WASHINGTON, DC - OCTOBER 08: U.S. Supreme Court Associate Justice Clarence Thomas arrives for the ceremonial swearing in of Associate Justice Brett Kavanaugh in the East Room of the White House October 08, 2018 in Washington, DC. Kavanaugh was confirmed in the Senate 50-48 after a contentious process that included several women accusing Kavanaugh of sexual assault. Kavanaugh has denied the allegations. (Photo by Chip Somodevilla/Getty Images)
WASHINGTON, DC - OCTOBER 08: U.S. Supreme Court Associate Justice Clarence Thomas arrives for the ceremonial swearing in of Associate Justice Brett Kavanaugh in the East Room of the White House October 08, 2018 in Washington, DC. Kavanaugh was confirmed in the Senate 50-48 after a contentious process that included several women accusing Kavanaugh of sexual assault. Kavanaugh has denied the allegations. (Photo by Chip Somodevilla/Getty Images)
PHOTO: Chip Somodevilla/Getty Images North America/Getty Images
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(CNN) —  

The question Supreme Court Justice Clarence Thomas asked on Wednesday – one of his exceptionally rare queries – involved race. But as has happened before, there was a twist.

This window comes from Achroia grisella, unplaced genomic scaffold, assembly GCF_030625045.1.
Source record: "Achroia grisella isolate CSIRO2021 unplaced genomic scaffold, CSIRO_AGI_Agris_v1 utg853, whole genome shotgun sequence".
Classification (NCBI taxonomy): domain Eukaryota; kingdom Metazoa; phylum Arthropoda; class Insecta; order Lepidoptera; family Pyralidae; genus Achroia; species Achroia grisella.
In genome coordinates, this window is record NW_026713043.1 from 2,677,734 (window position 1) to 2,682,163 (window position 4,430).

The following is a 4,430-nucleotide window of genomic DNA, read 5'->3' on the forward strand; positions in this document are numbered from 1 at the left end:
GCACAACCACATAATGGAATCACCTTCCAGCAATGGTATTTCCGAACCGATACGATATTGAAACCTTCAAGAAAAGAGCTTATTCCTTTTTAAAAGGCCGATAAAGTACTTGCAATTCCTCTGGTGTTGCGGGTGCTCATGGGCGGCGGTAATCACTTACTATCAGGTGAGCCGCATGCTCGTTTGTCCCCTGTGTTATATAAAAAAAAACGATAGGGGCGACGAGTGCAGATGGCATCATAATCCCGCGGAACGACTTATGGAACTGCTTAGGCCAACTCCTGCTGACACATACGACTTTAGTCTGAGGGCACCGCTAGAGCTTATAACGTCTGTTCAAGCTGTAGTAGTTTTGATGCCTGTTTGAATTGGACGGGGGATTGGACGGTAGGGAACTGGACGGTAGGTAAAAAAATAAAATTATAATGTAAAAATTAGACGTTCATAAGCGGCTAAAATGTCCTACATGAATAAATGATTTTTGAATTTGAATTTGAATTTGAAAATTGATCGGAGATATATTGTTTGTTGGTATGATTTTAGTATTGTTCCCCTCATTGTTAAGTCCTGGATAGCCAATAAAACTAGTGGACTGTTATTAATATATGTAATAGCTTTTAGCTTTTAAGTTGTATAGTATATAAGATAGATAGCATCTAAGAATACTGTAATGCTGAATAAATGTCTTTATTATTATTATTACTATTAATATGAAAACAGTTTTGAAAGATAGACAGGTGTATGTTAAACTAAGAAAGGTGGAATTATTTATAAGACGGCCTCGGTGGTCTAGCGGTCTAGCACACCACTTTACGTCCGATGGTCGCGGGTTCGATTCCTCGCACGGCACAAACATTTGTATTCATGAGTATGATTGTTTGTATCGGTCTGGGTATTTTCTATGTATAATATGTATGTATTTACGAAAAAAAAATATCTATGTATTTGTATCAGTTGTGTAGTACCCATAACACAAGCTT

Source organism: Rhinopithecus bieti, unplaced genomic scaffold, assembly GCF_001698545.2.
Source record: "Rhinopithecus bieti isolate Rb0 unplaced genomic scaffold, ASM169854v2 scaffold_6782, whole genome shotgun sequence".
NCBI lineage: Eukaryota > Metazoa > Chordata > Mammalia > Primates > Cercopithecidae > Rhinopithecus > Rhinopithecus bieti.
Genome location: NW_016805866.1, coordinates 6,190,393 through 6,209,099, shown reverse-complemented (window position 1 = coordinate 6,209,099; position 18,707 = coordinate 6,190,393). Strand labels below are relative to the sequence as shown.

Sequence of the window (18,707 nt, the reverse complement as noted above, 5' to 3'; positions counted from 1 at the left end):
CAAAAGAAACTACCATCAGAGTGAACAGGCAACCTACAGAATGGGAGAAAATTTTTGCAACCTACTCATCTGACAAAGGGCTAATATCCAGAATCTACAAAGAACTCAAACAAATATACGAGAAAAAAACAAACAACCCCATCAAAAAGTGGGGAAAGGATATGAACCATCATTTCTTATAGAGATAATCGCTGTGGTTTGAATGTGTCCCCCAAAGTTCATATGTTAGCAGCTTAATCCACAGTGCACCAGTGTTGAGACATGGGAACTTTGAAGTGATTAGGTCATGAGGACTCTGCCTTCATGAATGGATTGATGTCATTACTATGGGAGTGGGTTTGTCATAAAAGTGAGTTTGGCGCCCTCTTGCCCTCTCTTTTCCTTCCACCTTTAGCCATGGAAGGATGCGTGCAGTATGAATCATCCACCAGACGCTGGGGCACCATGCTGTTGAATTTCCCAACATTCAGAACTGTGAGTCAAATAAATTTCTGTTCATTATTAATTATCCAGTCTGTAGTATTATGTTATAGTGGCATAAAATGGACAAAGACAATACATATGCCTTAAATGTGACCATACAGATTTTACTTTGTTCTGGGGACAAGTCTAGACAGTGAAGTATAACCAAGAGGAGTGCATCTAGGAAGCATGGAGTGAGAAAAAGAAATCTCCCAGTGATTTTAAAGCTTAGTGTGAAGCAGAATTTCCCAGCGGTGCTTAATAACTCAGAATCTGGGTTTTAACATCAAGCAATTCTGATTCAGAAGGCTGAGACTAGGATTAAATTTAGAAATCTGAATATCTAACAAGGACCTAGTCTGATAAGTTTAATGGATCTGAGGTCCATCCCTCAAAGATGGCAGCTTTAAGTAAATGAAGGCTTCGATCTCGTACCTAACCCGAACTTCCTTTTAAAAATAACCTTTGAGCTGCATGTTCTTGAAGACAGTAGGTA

Thomas, only the second African-American justice in US history, has gone for years at a stretch without asking a question, including a full decade, from 2006 to 2016. On the occasions his voice has been heard, it has often related to race but with a counterintuitive thrust, as occurred in the new dispute over a Mississippi prosecutor’s repeated elimination of blacks from a jury pool.

Thomas has given many explanations for his singular silence through the years, including that he believes the justices should give the lawyers at the lectern more time to present their cases. He earlier referred to his youth in Pin Point, Georgia, where he developed a dialect he said was mocked; Thomas has said that gave him the habit of listening more than speaking.

Thomas employs a distinct conservative approach that puts him on the far right of the generally conservative Supreme Court and in the exact opposite place of the man he succeeded in 1991, Thurgood Marshall, the first African-American justice.

He opposes governmental racial remedies across the board. He has voted against campus affirmative action and electoral districts drawn to enhance the voting power of minorities who have long faced bias at the polls. The latter issue of “majority minority” voting districts spurred a few questions from him in the 1990s.

Thomas believes the Constitution’s equal protection guarantee forbids such racial measures and, in a practical vein, argues that they stigmatize blacks, Latinos and other racial minorities.

Most importantly related to Wednesday’s case, Thomas has narrowly interpreted the protections of a 1986 milestone decision, Batson v. Kentucky, intended to prevent prosecutors from using peremptory challenges to strike potential jurors based on their race. (Each side at trial is accorded a set number of such challenges that allow the elimination of jurors without any reason; however, the strikes cannot be based on race or gender.)